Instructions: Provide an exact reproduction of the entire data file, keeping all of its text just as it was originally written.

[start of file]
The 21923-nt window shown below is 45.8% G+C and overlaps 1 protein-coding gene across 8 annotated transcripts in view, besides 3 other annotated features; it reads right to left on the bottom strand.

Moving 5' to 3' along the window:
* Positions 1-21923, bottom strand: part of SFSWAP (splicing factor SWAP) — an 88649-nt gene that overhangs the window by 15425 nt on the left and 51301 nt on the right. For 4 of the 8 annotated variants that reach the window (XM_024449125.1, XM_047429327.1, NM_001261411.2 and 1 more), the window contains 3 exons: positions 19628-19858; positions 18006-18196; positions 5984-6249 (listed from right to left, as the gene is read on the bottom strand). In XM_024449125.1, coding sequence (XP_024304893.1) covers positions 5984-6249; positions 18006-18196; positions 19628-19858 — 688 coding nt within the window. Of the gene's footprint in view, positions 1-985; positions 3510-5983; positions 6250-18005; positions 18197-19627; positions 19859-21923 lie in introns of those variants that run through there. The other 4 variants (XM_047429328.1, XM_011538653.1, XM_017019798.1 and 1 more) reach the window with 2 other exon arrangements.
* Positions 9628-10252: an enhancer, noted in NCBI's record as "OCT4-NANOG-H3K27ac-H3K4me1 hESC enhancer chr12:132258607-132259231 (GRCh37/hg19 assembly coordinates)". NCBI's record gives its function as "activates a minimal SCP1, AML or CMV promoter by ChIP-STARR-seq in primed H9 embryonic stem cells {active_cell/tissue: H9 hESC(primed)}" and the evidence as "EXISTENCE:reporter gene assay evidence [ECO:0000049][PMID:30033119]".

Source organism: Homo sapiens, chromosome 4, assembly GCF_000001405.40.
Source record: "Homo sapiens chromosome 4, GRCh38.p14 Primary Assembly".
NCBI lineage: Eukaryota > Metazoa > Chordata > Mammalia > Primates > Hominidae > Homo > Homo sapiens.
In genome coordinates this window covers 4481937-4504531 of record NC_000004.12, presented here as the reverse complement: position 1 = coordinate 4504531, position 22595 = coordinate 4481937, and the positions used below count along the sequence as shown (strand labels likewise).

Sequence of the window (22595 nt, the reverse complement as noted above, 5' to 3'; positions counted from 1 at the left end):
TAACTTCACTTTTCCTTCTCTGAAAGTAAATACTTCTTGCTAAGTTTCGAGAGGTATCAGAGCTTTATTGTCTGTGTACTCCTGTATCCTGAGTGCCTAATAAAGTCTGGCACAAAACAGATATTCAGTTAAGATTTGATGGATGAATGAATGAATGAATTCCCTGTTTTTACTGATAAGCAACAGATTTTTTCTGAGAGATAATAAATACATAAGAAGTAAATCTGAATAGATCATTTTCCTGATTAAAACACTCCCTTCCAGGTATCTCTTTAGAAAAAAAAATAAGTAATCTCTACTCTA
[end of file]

The 21923-nt window shown below is 45.8% G+C and overlaps 1 protein-coding gene across 8 annotated transcripts in view, besides 3 other annotated features; it reads right to left on the bottom strand.

Moving 5' to 3' along the window:
* Positions 1-21923, bottom strand: part of SFSWAP (splicing factor SWAP) — an 88649-nt gene that overhangs the window by 15425 nt on the left and 51301 nt on the right. For 4 of the 8 annotated variants that reach the window (XM_024449125.1, XM_047429327.1, NM_001261411.2 and 1 more), the window contains 3 exons: positions 19628-19858; positions 18006-18196; positions 5984-6249 (listed from right to left, as the gene is read on the bottom strand). In XM_024449125.1, coding sequence (XP_024304893.1) covers positions 5984-6249; positions 18006-18196; positions 19628-19858 — 688 coding nt within the window. Of the gene's footprint in view, positions 1-985; positions 3510-5983; positions 6250-18005; positions 18197-19627; positions 19859-21923 lie in introns of those variants that run through there. The other 4 variants (XM_047429328.1, XM_011538653.1, XM_017019798.1 and 1 more) reach the window with 2 other exon arrangements.
* Positions 9628-10252: an enhancer, noted in NCBI's record as "OCT4-NANOG-H3K27ac-H3K4me1 hESC enhancer chr12:132258607-132259231 (GRCh37/hg19 assembly coordinates)". NCBI's record gives its function as "activates a minimal SCP1, AML or CMV promoter by ChIP-STARR-seq in primed H9 embryonic stem cells {active_cell/tissue: H9 hESC(primed)}" and the evidence as "EXISTENCE:reporter gene assay evidence [ECO:0000049][PMID:30033119]".

Source organism: Homo sapiens, chromosome 4, assembly GCF_000001405.40.
Source record: "Homo sapiens chromosome 4, GRCh38.p14 Primary Assembly".
NCBI lineage: Eukaryota > Metazoa > Chordata > Mammalia > Primates > Hominidae > Homo > Homo sapiens.
In genome coordinates this window covers 4481937-4504531 of record NC_000004.12, presented here as the reverse complement: position 1 = coordinate 4504531, position 22595 = coordinate 4481937, and the positions used below count along the sequence as shown (strand labels likewise).

Sequence of the window (22595 nt, the reverse complement as noted above, 5' to 3'; positions counted from 1 at the left end):
TAACTTCACTTTTCCTTCTCTGAAAGTAAATACTTCTTGCTAAGTTTCGAGAGGTATCAGAGCTTTATTGTCTGTGTACTCCTGTATCCTGAGTGCCTAATAAAGTCTGGCACAAAACAGATATTCAGTTAAGATTTGATGGATGAATGAATGAATGAATTCCCTGTTTTTACTGATAAGCAACAGATTTTTTCTGAGAGATAATAAATACATAAGAAGTAAATCTGAATAGATCATTTTCCTGATTAAAACACTCCCTTCCAGGTATCTCTTTAGAAAAAAAAATAAGTAATCTCTACTCTA